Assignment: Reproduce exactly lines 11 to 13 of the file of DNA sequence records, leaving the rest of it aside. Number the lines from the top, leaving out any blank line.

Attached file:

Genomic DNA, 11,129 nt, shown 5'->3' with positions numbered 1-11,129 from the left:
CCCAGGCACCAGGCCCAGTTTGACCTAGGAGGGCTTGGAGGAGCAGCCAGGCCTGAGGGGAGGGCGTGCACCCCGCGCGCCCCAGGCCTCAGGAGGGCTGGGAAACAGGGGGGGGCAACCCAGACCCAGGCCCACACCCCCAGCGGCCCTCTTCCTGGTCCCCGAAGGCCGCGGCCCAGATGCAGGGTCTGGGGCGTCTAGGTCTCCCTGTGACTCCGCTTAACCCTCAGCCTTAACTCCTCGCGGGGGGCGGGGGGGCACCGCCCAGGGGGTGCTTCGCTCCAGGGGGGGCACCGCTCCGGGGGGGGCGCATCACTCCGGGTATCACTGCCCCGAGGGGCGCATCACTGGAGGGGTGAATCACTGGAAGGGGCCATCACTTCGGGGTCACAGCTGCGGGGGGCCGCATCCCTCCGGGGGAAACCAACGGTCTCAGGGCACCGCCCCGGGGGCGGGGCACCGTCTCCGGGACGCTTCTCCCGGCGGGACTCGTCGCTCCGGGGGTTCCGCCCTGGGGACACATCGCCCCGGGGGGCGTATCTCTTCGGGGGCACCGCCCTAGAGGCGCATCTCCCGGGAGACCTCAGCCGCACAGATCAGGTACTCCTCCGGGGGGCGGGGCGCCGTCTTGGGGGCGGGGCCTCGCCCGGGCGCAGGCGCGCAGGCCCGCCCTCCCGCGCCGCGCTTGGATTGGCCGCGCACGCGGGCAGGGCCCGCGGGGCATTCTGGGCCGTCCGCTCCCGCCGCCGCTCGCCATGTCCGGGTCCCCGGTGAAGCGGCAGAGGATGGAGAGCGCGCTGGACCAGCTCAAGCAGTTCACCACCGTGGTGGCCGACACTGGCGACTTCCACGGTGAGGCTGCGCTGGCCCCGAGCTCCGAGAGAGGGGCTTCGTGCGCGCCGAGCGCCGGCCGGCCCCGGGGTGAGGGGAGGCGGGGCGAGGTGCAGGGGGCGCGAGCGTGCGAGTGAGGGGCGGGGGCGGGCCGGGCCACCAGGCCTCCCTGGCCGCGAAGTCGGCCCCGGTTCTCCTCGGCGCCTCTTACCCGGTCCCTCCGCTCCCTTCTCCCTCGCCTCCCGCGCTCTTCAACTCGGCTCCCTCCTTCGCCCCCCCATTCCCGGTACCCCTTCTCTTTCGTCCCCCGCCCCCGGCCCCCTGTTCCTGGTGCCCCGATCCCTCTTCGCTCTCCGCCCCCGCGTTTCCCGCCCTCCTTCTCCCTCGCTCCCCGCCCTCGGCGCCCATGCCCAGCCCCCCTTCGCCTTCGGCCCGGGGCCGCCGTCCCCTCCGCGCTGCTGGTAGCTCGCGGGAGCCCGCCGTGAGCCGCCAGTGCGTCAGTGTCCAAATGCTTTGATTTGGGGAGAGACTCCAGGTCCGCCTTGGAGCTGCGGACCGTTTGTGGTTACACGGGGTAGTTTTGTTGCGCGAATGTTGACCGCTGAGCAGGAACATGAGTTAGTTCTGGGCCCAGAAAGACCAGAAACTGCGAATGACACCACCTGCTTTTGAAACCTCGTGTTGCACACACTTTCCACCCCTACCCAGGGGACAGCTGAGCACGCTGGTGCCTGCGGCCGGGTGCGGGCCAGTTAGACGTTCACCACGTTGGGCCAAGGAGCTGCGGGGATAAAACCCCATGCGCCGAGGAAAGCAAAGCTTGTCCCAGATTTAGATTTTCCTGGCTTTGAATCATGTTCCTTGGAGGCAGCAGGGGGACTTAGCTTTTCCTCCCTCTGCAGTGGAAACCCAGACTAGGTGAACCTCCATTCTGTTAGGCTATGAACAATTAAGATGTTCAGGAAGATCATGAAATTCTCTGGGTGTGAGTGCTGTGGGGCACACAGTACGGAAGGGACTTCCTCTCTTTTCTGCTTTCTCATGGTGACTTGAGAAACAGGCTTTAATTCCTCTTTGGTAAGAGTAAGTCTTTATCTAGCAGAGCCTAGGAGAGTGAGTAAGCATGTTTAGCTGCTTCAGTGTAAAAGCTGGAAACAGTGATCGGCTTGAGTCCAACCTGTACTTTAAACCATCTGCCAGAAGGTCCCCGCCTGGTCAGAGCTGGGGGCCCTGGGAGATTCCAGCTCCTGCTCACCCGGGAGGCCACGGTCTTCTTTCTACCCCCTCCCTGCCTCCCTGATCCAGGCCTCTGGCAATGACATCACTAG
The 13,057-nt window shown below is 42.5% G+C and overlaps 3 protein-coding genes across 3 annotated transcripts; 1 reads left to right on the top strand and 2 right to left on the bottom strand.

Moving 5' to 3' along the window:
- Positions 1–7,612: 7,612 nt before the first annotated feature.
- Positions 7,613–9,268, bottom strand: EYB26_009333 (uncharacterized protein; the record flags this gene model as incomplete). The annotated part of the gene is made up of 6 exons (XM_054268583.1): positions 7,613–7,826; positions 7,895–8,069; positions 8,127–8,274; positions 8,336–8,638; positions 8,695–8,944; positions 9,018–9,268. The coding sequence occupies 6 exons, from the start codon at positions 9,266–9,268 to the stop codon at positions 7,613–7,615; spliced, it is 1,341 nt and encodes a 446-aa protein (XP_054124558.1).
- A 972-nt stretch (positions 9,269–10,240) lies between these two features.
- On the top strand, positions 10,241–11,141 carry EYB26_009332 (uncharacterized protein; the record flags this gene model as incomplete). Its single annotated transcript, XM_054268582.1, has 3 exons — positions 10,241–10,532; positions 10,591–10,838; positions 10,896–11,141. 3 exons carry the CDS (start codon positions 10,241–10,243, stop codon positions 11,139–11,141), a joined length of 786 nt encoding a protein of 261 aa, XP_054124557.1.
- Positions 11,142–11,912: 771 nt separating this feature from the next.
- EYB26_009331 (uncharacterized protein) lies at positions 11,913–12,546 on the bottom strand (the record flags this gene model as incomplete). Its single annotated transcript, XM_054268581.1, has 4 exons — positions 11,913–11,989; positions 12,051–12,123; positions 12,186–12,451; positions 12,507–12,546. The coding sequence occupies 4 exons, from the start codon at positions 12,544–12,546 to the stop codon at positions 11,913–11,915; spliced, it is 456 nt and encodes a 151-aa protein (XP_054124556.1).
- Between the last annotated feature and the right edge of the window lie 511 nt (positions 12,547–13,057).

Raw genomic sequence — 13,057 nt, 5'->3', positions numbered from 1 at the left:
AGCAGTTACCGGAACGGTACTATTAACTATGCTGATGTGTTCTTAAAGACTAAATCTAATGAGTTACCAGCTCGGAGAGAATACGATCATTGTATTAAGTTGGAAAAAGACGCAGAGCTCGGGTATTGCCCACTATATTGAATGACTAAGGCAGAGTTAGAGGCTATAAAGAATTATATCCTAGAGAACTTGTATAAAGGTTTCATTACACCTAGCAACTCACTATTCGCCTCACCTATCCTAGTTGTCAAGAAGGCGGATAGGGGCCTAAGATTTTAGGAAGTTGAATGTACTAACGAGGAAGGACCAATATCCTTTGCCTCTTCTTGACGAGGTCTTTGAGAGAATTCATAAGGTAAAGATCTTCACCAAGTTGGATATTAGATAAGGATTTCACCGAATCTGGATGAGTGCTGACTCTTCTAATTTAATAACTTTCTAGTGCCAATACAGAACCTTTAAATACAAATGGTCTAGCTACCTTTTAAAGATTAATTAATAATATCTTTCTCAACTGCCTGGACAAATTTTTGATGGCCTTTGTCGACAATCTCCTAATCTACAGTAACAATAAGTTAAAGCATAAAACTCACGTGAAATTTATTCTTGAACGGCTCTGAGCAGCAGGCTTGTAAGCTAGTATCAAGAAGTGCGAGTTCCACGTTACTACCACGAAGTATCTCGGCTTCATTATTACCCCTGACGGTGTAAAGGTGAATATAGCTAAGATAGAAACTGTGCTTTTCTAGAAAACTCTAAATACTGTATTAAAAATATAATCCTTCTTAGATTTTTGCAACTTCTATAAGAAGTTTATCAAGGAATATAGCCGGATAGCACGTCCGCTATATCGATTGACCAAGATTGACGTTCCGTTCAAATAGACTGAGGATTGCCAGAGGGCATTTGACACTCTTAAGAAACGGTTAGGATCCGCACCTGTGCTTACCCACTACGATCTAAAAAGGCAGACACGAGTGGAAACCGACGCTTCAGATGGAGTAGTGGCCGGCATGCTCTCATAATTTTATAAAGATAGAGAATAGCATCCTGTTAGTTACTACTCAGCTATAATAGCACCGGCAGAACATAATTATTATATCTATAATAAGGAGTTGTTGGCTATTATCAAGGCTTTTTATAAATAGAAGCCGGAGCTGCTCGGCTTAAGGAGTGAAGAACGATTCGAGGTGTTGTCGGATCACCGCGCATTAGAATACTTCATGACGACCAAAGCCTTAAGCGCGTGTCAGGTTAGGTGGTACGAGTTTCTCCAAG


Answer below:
- Between the last annotated feature and the right edge of the window lie 511 nt (positions 12,547–13,057).

Raw genomic sequence — 13,057 nt, 5'->3', positions numbered from 1 at the left:
AGCAGTTACCGGAACGGTACTATTAACTATGCTGATGTGTTCTTAAAGACTAAATCTAATGAGTTACCAGCTCGGAGAGAATACGATCATTGTATTAAGTTGGAAAAAGACGCAGAGCTCGGGTATTGCCCACTATATTGAATGACTAAGGCAGAGTTAGAGGCTATAAAGAATTATATCCTAGAGAACTTGTATAAAGGTTTCATTACACCTAGCAACTCACTATTCGCCTCACCTATCCTAGTTGTCAAGAAGGCGGATAGGGGCCTAAGATTTTAGGAAGTTGAATGTACTAACGAGGAAGGACCAATATCCTTTGCCTCTTCTTGACGAGGTCTTTGAGAGAATTCATAAGGTAAAGATCTTCACCAAGTTGGATATTAGATAAGGATTTCACCGAATCTGGATGAGTGCTGACTCTTCTAATTTAATAACTTTCTAGTGCCAATACAGAACCTTTAAATACAAATGGTCTAGCTACCTTTTAAAGATTAATTAATAATATCTTTCTCAACTGCCTGGACAAATTTTTGATGGCCTTTGTCGACAATCTCCTAATCTACAGTAACAATAAGTTAAAGCATAAAACTCACGTGAAATTTATTCTTGAACGGCTCTGAGCAGCAGGCTTGTAAGCTAGTATCAAGAAGTGCGAGTTCCACGTTACTACCACGAAGTATCTCGGCTTCATTATTACCCCTGACGGTGTAAAGGTGAATATAGCTAAGATAGAAACTGTGCTTTTCTAGAAAACTCTAAATACTGTATTAAAAATATAATCCTTCTTAGATTTTTGCAACTTCTATAAGAAGTTTATCAAGGAATATAGCCGGATAGCACGTCCGCTATATCGATTGACCAAGATTGACGTTCCGTTCAAATAGACTGAGGATTGCCAGAGGGCATTTGACACTCTTAAGAAACGGTTAGGATCCGCACCTGTGCTTACCCACTACGATCTAAAAAGGCAGACACGAGTGGAAACCGACGCTTCAGATGGAGTAGTGGCCGGCATGCTCTCATAATTTTATAAAGATAGAGAATAGCATCCTGTTAGTTACTACTCAGCTATAATAGCACCGGCAGAACATAATTATTATATCTATAATAAGGAGTTGTTGGCTATTATCAAGGCTTTTTATAAATAGAAGCCGGAGCTGCTCGGCTTAAGGAGTGAAGAACGATTCGAGGTGTTGTCGGATCACCGCGCATTAGAATACTTCATGACGACCAAAGCCTTAAGCGCGTGTCAGGTTAGGTGGTACGAGTTTCTCCAAG